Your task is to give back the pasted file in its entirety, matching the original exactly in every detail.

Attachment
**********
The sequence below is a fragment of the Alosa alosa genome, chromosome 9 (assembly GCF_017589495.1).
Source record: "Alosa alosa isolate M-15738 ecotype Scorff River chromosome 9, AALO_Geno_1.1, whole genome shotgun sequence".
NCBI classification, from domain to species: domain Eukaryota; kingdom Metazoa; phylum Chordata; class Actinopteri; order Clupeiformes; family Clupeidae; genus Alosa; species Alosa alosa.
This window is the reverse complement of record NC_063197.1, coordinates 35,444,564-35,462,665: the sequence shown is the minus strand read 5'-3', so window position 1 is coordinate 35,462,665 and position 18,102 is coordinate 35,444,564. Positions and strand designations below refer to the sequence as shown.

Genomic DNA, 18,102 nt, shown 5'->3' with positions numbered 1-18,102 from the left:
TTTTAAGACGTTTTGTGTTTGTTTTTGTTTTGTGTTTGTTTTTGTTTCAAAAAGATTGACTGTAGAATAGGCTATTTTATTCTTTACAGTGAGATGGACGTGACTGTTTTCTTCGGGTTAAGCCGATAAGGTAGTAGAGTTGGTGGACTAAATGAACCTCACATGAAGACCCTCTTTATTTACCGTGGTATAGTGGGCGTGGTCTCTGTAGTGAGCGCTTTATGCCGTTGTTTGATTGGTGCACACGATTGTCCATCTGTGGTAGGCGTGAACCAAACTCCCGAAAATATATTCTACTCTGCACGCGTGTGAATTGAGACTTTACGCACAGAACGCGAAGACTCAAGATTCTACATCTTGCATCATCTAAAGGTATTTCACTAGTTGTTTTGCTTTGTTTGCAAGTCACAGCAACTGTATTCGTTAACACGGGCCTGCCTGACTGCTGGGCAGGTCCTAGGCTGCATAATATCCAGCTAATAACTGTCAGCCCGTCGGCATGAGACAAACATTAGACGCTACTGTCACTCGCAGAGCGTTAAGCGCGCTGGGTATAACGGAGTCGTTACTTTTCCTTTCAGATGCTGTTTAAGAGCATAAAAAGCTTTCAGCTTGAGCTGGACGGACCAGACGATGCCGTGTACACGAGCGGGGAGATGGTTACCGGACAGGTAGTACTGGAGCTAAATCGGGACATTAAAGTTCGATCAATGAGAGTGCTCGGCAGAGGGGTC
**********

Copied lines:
The sequence below is a fragment of the Alosa alosa genome, chromosome 9 (assembly GCF_017589495.1).
Source record: "Alosa alosa isolate M-15738 ecotype Scorff River chromosome 9, AALO_Geno_1.1, whole genome shotgun sequence".
NCBI classification, from domain to species: domain Eukaryota; kingdom Metazoa; phylum Chordata; class Actinopteri; order Clupeiformes; family Clupeidae; genus Alosa; species Alosa alosa.
This window is the reverse complement of record NC_063197.1, coordinates 35,444,564-35,462,665: the sequence shown is the minus strand read 5'-3', so window position 1 is coordinate 35,462,665 and position 18,102 is coordinate 35,444,564. Positions and strand designations below refer to the sequence as shown.

Genomic DNA, 18,102 nt, shown 5'->3' with positions numbered 1-18,102 from the left:
TTTTAAGACGTTTTGTGTTTGTTTTTGTTTTGTGTTTGTTTTTGTTTCAAAAAGATTGACTGTAGAATAGGCTATTTTATTCTTTACAGTGAGATGGACGTGACTGTTTTCTTCGGGTTAAGCCGATAAGGTAGTAGAGTTGGTGGACTAAATGAACCTCACATGAAGACCCTCTTTATTTACCGTGGTATAGTGGGCGTGGTCTCTGTAGTGAGCGCTTTATGCCGTTGTTTGATTGGTGCACACGATTGTCCATCTGTGGTAGGCGTGAACCAAACTCCCGAAAATATATTCTACTCTGCACGCGTGTGAATTGAGACTTTACGCACAGAACGCGAAGACTCAAGATTCTACATCTTGCATCATCTAAAGGTATTTCACTAGTTGTTTTGCTTTGTTTGCAAGTCACAGCAACTGTATTCGTTAACACGGGCCTGCCTGACTGCTGGGCAGGTCCTAGGCTGCATAATATCCAGCTAATAACTGTCAGCCCGTCGGCATGAGACAAACATTAGACGCTACTGTCACTCGCAGAGCGTTAAGCGCGCTGGGTATAACGGAGTCGTTACTTTTCCTTTCAGATGCTGTTTAAGAGCATAAAAAGCTTTCAGCTTGAGCTGGACGGACCAGACGATGCCGTGTACACGAGCGGGGAGATGGTTACCGGACAGGTAGTACTGGAGCTAAATCGGGACATTAAAGTTCGATCAATGAGAGTGCTCGGCAGAGGGGTC